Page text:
Varanasi faces an assault on its carefree ethos. Will it survive?

Every day the banks of Varanasi witness a congregation of people from different walks of life - from naked Naga Sadhus and 'charas' smoking holy men draped in saffron robes, to early morning walkers, revellers taking a dip in the sacred river, foreigners and pandas. Photo- iStock

At Varanasi’s Dashashwamedh Ghat, a middle-aged man covered in sandalwood paste is gazing at the Ganga, unmindful of the goings on around him. The world-famous 'aarti', the ritual of offering prayer to the river, has just ended. The people, largely tourists, have begun to empty out, but the man stands still. He isn’t wonderstruck by the beauty of the rituals, he is someone who represents the city’s cultural ethos, which is caught in a time warp.

Naked Naga Sadhus, 'charas' smoking holy men draped in saffron robes, early morning and late evening walkers, revellers taking a dip in the sacred river, foreigners, pundits, pujaris, pandas, fishermen, birds, stray dogs and even corpses reach the riverbank everyday without a pause. The two cremation grounds set up on the banks of the crescent-shaped river is always open. The devout — largely Hindus — seek the ghats to attain ‘moksha’ or liberation from the cycle of life and death.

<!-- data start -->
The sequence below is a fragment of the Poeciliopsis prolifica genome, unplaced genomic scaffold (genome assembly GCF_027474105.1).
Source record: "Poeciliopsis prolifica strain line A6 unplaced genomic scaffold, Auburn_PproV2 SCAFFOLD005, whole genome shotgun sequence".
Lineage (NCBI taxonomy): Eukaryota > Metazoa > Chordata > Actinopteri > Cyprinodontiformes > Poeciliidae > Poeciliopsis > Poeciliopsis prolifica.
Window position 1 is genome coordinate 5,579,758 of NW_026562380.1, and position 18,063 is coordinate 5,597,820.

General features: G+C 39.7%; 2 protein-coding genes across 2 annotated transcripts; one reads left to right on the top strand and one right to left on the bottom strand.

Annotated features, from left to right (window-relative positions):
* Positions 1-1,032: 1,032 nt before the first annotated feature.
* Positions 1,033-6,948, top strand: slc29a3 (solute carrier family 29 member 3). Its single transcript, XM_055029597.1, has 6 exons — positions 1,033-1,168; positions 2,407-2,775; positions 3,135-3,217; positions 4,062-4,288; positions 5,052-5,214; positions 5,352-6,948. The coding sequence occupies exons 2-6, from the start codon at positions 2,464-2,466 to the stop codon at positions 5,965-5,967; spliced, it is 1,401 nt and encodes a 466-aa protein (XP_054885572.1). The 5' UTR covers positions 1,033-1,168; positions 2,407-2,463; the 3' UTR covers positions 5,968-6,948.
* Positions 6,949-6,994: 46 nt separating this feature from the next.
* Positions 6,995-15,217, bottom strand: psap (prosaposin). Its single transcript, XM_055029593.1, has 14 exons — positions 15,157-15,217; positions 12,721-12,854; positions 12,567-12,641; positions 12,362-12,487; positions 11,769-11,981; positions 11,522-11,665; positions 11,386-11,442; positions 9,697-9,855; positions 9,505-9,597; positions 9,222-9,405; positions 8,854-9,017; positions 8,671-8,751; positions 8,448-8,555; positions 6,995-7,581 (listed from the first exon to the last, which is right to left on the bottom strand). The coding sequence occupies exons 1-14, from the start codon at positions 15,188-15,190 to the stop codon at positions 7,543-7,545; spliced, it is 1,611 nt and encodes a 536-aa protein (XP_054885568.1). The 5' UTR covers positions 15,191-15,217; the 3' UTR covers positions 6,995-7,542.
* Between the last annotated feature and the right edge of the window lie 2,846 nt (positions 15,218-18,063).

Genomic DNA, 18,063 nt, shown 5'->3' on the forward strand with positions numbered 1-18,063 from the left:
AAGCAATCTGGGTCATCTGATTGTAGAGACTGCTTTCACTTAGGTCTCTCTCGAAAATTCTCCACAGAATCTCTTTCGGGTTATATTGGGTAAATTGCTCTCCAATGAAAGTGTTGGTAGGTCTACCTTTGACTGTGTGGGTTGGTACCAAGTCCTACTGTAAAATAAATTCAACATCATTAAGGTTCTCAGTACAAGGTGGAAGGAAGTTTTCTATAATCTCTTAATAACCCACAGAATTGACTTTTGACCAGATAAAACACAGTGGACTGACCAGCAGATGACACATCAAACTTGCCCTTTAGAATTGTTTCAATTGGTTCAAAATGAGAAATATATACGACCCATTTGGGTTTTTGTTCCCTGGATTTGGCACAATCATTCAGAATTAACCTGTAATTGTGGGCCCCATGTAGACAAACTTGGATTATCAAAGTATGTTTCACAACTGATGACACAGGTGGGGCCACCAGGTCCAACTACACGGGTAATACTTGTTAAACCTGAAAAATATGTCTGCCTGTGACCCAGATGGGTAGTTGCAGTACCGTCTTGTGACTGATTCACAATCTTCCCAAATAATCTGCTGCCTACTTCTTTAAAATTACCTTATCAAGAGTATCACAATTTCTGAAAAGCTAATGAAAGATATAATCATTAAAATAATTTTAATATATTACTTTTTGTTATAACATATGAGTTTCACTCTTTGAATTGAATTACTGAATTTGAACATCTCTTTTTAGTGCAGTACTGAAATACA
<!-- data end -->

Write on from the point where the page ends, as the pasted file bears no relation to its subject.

On April 14, in continuation of a medieval practice, ‘nagar vadhu’ or ‘brides of the city’ (euphemism for nautch girls) gather from all over North India at Manikarnika Ghat, which hosts a cremation ground, and dance through the night amidst live pyres. The dance ritual, a 365-year-old tradition, is said to have been started by Raja Mansingh. The dance is an act of faith and the dancers perform without a fee, with a belief that they will be liberated in their next birth from the hellish lives they lead now.

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